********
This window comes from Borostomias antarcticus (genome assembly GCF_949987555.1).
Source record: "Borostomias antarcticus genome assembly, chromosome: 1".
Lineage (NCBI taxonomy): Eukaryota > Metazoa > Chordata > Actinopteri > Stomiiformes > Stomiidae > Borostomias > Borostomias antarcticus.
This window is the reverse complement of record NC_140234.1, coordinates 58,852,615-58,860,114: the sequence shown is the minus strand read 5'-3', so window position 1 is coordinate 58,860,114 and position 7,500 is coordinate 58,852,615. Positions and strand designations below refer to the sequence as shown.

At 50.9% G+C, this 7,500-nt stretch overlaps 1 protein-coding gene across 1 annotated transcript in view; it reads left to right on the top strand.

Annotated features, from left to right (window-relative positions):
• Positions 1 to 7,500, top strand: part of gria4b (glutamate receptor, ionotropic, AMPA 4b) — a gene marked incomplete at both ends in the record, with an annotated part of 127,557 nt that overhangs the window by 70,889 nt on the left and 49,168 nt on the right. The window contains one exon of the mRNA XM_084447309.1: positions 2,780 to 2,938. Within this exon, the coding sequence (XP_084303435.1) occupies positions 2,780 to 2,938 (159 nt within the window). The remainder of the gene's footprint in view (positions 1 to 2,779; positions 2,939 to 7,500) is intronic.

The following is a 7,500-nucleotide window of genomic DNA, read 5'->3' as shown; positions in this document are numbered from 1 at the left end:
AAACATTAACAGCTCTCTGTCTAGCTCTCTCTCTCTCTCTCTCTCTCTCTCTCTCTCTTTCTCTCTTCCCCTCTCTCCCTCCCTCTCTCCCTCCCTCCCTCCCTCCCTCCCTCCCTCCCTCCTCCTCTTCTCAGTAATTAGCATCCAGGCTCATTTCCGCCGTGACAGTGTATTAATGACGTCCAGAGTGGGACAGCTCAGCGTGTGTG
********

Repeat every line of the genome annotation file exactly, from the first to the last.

This window comes from Borostomias antarcticus (genome assembly GCF_949987555.1).
Source record: "Borostomias antarcticus genome assembly, chromosome: 1".
Lineage (NCBI taxonomy): Eukaryota > Metazoa > Chordata > Actinopteri > Stomiiformes > Stomiidae > Borostomias > Borostomias antarcticus.
This window is the reverse complement of record NC_140234.1, coordinates 58,852,615-58,860,114: the sequence shown is the minus strand read 5'-3', so window position 1 is coordinate 58,860,114 and position 7,500 is coordinate 58,852,615. Positions and strand designations below refer to the sequence as shown.

At 50.9% G+C, this 7,500-nt stretch overlaps 1 protein-coding gene across 1 annotated transcript in view; it reads left to right on the top strand.

Annotated features, from left to right (window-relative positions):
• Positions 1 to 7,500, top strand: part of gria4b (glutamate receptor, ionotropic, AMPA 4b) — a gene marked incomplete at both ends in the record, with an annotated part of 127,557 nt that overhangs the window by 70,889 nt on the left and 49,168 nt on the right. The window contains one exon of the mRNA XM_084447309.1: positions 2,780 to 2,938. Within this exon, the coding sequence (XP_084303435.1) occupies positions 2,780 to 2,938 (159 nt within the window). The remainder of the gene's footprint in view (positions 1 to 2,779; positions 2,939 to 7,500) is intronic.

The following is a 7,500-nucleotide window of genomic DNA, read 5'->3' as shown; positions in this document are numbered from 1 at the left end:
AAACATTAACAGCTCTCTGTCTAGCTCTCTCTCTCTCTCTCTCTCTCTCTCTCTCTCTTTCTCTCTTCCCCTCTCTCCCTCCCTCTCTCCCTCCCTCCCTCCCTCCCTCCCTCCCTCCCTCCTCCTCTTCTCAGTAATTAGCATCCAGGCTCATTTCCGCCGTGACAGTGTATTAATGACGTCCAGAGTGGGACAGCTCAGCGTGTGTG